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Press and the justification for war

Posted by: | March 1, 2016 | No Comment |
Nayirah

“Nayirah” providing testimony before the congressional caucus Credit: http://csglobe.com/wp-content/uploads/2014/02/government-consp iracies3.jpg

As the world quickly approached the twenty-first century, the press became more involved in world affairs than ever. News of Saddam Hussein’s escapades in Iraq quickly spread throughout news outlets and made its way to the forefront of international news. The victims of Saddam’s attacks were not silent. Stories of inhumane torture and the killing of citizens spread as the Iraqi forces moved into Kuwait. By the autumn of 1990, the violence in Iraq was well-known by the American people. One specific story would stir outrage in the American people.

In September of 1990, the Los Angeles Times published a report of the war crimes being committed in Kuwait. The story, provided by refugees, claimed that Iraqi forces had removed babies from incubators and left them on the floor to die. The refugees claimed that these stories had been reported to authorities, and that the coalition forces were well-aware of the crimes being committed. The story was pursued by other news outlets. The Washington Post published an article as well, further investigating the refugees claims, but found nothing more significant than what had already been published by the L.A. Times.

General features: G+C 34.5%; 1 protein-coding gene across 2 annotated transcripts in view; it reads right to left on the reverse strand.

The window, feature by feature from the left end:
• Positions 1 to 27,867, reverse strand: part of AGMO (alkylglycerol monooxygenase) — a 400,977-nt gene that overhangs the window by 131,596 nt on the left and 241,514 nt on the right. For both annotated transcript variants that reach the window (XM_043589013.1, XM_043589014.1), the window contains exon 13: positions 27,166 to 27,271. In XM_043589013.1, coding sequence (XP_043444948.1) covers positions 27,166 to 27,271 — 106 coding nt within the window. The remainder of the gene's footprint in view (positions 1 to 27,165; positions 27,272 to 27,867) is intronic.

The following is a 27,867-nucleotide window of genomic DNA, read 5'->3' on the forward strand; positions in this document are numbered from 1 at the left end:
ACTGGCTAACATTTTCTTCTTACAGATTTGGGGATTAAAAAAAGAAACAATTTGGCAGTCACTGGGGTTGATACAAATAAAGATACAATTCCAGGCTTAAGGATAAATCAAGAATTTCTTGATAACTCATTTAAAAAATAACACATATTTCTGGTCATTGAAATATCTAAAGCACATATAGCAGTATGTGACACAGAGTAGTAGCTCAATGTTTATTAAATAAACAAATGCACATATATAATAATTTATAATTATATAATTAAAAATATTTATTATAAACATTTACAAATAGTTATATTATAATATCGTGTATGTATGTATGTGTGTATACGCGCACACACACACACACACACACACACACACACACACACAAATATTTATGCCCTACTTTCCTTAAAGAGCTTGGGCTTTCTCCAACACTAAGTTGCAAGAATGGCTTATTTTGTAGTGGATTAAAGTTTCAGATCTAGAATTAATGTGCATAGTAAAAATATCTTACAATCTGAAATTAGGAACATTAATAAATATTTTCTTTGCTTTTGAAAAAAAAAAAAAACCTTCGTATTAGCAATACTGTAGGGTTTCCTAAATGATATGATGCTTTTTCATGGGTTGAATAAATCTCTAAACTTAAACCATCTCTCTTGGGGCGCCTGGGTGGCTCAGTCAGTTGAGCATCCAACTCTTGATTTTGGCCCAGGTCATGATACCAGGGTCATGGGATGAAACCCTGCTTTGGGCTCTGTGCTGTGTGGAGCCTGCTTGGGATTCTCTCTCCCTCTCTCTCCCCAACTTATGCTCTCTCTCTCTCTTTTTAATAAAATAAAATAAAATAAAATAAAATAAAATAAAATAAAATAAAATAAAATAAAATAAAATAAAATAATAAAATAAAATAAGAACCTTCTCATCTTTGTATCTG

The story wouldn’t really blow up until a congressional caucus was conducted. In October of 1990, a young girl by the name of “Nayirah” claimed that she had witnessed Iraqi soldiers removing babies from incubators and throwing them on the floor, leaving them to die. After the congressional caucus, the story instantly became viral, spreading to all the major papers throughout the United States. It seemed to give justification for America’s interest in Iraq. George H.W. Bush utilized the story to rally Americans in support of the war.

Credit: https://www.youtube.com/watch?v=LmfVs3WaE9Y

It wouldn’t take long before the American public realized it was a hoax. Nayirah was the daughter of the Kuwaiti ambassador to the United States, and fabricated the story to gain support for American involvement. Despite the fact that the story was a known hoax, America had already found itself too entrenched in the conflict. The American people already knew too much. In addition, the American people were not naive to the fact that numerous other atrocities were being committed across Kuwait. You couldn’t remove the image from the American people’s minds.

“Chances are that Congress would have voted to pursue the war even without this deception.”- The New York Times

The incubator hoax perfectly displays the impact of journalism in the United States. The press ultimately persuaded the American people to embrace the Kuwaiti people. Despite the story being a hoax, it was one tool used for justifying the conflict that Americans would soon be involved in. It was a narrative that remained in the minds of the American people.

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